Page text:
T.W.I.S.T. - The Way I See Things
#5 - "Obama's Speech to Students"
[Please read comments before replying.]
Well, today was the day that President Obama addressed students all across the United States, encouraging them to stay in schools, respect their teachers, and wash their hands a lot. You probably knew that. You've probably also heard that there were a lot of parents out there that were protesting Obama's speech, even going so far as to pull their children out of school that day.
What you probably don't know is why.
I've read where people are dumbfounded, saying "How in the world can people protest the president making an encouraging address to the children? They must be filled with so much hate for the man that they'll attack an innocent little encouragement speech to them! Oh, the humanity! Can't we all just get along?!?"
Well, look, granted, if you don't keep up with the news, you're probably wondering the same thing... and believe it or not, there are people who want you to think that this was all just about Obama making an innocent speech and a bunch of Obama-haters overreacted to it. After all, it's easier for them to malign those who disagree with them when they can misrepresent their opponents' position.
So, if you want to learn exactly why this whole controversy got started in the first place, then read on... then you can decide how you feel about it. But at least make the effort to understand a controversy before you attempt to ridicule someone's position.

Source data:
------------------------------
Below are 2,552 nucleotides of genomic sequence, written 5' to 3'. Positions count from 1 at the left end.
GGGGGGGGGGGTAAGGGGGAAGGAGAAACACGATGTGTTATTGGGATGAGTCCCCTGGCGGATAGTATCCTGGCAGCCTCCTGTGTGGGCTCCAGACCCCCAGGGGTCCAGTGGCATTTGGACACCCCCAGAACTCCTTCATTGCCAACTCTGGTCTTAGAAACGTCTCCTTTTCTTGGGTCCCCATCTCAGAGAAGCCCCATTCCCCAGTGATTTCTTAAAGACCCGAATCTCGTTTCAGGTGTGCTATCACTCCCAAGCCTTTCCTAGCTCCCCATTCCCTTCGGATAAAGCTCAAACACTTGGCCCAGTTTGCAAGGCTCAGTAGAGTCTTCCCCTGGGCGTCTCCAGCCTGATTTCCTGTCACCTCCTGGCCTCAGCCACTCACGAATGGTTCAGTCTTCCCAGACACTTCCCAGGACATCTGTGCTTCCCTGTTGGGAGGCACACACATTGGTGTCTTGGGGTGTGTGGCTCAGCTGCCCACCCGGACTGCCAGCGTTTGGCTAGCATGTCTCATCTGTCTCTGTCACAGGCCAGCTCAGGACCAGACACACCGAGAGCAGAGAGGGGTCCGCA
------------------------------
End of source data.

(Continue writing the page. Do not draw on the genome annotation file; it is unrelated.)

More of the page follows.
First of all, let's set the stage by looking at an event that transpired before the announcement had been made that Obama was going to address the students. On August 28th, at Eagle Elementary School in Farmington, Utah, the school principal showed a video to the student body entitled "I Pledge". The video was a blatant piece of propaganda designed to encourage viewers to embrace various liberal ideologies, to visit pro-liberal websites, and even has a section toward the end in it where a celebrity says, "I pledge to be a servant to Barack Obama."
Whoa. Back up there just a second. I pledge to WHAT?!?
If that doesn't conjure up images of students in masses waving little red books, then you're not paying attention to history. In America, we pledge allegiance to the flag and what it represents. We pledge allegiance to our country... to our republic... we do NOT pledge allegiance to a particular person and we do not pledge to be their servant. In America the president is a servant to the people, not the other way around.
The "I Pledge" video was a shameful piece of demagoguery and the school principal responsible for exposing the student body to that tripe has since apologized and rightfully so. As a result of that action, and the nationwide attention it received, parents were now in a position to be skeptical of the president trying to reach their children.
Now comes the second event. The Department of Education announces that President Obama will make a speech to students all across the nation. This address will occur during school hours and teachers are encouraged to not only have their students watch the speech, but also to participate in some prescribed activities to follow. One of those activities involves each student writing a letter to himself or herself that asks, "What can I do to help the president?"